Translation Notes, Honorifics and US Manga

Something that I rarely do is buy Manga. Don’t get me wrong, it’s not because I pirate Manga, which I don’t, it’s just that I am not really a Manga reading person. If you ask me, given the choice between Anime and Manga, I’d choose Anime. Why? Because it’s a more immersive and engaging experience. You have movement, voice, audio, color, the works. However, I do understand that usually, due to budget and run-time issues, the Anime version ends up being a less-than-faithful adaptation of the much-better original Manga. Yet, knowing this, another reason I avoid reading Manga is because I fear that I would spoil myself if they were to ever make an Anime adaptation of it.

Yet, sometimes, I do buy the Manga to give it a read after I’ve finished, and loved, the Anime series.

Here’s the thing. Having not bought any US Official English Translated Manga before, I was extremely hesitant to. I have seen my fair share of liberal official US Anime subtitles and being a staunch supporter of literal-translations, I could not fathom the horrors that awaited me. But, I went ahead and bought three different volumes of Manga, Railgun, Cardcaptor Sakura and Lucky Star.

…was I in for a surprise.

What’s this? Honorifics?


Translation notes? Oh my!

It would be an understatement to say that I have gained much respect for officially translated Manga and their efforts to retain the ‘Japaneseness’ of the original.

But this leads us to a very puzzling question. If Manga can do this, why not officially licensed Anime? Is there a difference in translation policies? Do they think that Manga has far more niche audience than Anime? Or perhaps it could be the limitations of the various media themselves?

13 Responses to Translation Notes, Honorifics and US Manga

  1. VillainHana says:

    Ah, so it begins…

    I was wondering when you would be publicly addressing the things we talked about. I’m interested to see what exactly you have up your sleeve.

    Though even though I have said this somewhat before, I will say it once more because I think it bears repeating.

    I have noticed for quite a while that Official Manga translations are much more likely to keep “Cultural Terminology” than Anime is. Granted, Official Anime translation has gotten better since the dark days of the late 80s and 90s, but what gets left in and what doesn’t is still spotty and inconsistant even to this day, and as you have demonstrated even in subtitles.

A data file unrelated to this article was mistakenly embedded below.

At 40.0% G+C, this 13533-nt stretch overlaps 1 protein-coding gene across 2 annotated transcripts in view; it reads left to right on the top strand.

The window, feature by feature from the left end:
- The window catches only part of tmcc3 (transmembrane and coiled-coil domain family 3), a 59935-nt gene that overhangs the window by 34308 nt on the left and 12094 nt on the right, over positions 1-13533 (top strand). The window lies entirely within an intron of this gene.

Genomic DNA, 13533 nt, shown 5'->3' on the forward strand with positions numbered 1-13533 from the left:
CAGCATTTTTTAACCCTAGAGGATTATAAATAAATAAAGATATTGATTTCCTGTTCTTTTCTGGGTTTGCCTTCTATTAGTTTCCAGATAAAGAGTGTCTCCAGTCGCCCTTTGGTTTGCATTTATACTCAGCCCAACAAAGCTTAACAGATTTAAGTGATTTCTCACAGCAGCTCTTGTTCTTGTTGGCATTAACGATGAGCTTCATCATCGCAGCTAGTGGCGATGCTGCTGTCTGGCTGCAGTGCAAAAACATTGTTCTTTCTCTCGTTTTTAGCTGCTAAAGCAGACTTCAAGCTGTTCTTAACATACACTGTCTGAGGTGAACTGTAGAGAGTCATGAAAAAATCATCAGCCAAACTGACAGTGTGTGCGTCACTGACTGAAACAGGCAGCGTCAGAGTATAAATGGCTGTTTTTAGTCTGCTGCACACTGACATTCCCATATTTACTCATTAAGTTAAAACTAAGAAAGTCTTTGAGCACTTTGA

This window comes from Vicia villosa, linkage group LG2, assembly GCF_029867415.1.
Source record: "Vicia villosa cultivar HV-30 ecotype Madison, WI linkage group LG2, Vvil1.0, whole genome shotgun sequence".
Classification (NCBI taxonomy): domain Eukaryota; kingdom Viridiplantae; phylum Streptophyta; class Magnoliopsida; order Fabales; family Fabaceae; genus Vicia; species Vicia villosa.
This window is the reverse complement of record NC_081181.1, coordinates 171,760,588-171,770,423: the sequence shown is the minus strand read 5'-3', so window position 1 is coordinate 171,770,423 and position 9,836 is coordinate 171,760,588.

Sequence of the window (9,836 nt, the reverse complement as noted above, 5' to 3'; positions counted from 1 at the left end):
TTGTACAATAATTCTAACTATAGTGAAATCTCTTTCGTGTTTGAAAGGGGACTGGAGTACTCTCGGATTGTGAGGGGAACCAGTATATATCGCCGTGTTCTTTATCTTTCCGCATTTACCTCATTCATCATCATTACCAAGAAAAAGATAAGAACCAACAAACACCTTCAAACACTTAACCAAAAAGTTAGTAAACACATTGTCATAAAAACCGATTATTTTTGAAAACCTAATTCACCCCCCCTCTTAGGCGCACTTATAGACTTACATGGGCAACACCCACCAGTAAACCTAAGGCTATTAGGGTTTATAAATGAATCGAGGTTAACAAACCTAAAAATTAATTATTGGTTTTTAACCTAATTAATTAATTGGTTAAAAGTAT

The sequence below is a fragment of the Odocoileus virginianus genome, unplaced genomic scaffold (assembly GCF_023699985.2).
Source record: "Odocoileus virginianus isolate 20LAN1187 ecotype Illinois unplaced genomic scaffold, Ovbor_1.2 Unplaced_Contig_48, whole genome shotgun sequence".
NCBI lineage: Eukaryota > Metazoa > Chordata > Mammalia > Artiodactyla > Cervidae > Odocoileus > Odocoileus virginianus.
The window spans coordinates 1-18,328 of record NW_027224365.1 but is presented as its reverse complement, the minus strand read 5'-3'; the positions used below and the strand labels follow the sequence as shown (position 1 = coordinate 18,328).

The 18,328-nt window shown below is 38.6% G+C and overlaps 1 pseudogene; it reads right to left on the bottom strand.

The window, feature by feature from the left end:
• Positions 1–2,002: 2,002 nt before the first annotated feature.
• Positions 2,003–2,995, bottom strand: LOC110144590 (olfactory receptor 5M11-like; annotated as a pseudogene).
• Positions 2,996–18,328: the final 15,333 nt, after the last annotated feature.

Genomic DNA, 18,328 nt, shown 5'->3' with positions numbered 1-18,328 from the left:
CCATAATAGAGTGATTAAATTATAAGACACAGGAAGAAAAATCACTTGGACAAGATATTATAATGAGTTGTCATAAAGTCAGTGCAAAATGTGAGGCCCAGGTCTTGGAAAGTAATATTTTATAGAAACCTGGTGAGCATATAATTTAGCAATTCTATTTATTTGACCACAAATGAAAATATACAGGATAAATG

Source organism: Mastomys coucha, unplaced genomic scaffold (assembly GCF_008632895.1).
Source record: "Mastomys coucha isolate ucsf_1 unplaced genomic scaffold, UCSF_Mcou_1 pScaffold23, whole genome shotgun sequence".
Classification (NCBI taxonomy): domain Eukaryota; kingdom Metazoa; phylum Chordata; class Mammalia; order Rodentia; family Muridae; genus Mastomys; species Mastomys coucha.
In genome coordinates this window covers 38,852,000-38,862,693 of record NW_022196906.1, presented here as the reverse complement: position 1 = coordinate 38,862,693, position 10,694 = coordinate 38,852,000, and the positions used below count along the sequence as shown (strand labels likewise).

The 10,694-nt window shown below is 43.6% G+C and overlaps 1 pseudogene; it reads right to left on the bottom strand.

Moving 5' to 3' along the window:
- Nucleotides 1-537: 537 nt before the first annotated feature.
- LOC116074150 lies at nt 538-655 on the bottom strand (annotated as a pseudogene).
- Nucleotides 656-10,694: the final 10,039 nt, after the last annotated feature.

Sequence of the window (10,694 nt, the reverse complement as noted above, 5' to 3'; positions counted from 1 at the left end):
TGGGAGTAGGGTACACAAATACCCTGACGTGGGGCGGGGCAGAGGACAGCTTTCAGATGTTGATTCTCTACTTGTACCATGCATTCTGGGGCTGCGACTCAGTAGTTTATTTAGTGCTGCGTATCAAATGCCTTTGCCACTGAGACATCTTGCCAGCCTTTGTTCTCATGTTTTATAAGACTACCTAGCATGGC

I personally think the reason that Manga is more likely to leave in such “Cultural Terminology” is two-fold. One, Manga distribution and translation is often a much more minimal endeavor, not in the amount of work to do but in the number of people who do it. Far fewer people work on the translation process than when it comes to Anime. In essence, when you have less people you have less chance of butting heads, and therefore there is a greater degree of central control. More central control means that things are often a lot more consistent. The second reason connect with that you said. You said that you felt Anime is a more immersive experience. That works into the idea that Anime is the more accessible product than Manga. I think that because Manga is more often the less accessible product, the translators feel that they can make it more inclusive and that it doesn’t have to “be as universal as possible” as OtaKing has often said. Though if you’re being more cynical, the idea of “being as universal as possible” sounds like “must appeal to the Lowest Common Denominator”. But that is a separate issue entirely.

    Though as I have said just prior, I’m looking foreward to what you got up your sleeve next (especially since I just got done with my term papers just yesterday).

  2. There are limitations for the English language to express specific Japanese word, such as “kodawari”……..there just aren’t a word in the English language to translate that….Better buy Official Japanese-Chinese translated mangas as it is better expressed with the bucket full of Chinese adjectives not to mention some Kanji derived from Chinese word characters…^.^;

  3. KaneTheMessias says:

    Jeez, these are some translation notes you heve there. I also like anime more than manga. It just gives you a better experience. But I also read the manga to see how the story goes further, or how it supposed to be. It’s really a shame that they don’t use the same translation as in the manga, that’s why I always watch them in jap dub with sub, even if they have a dub in my language. It’s like VillainHana said. It’s more accessible and even normal people watch anime sometime. If they used many of these words, I doubt they would understand a thing. For manga it’s much easier to put some TL notes beside the word, but not for anime. If I were a “normal” guy who watch anime seldom, then it would be a pain in the ass to read first which word means what, just to understand a thing.

  4. konakonaotaku says: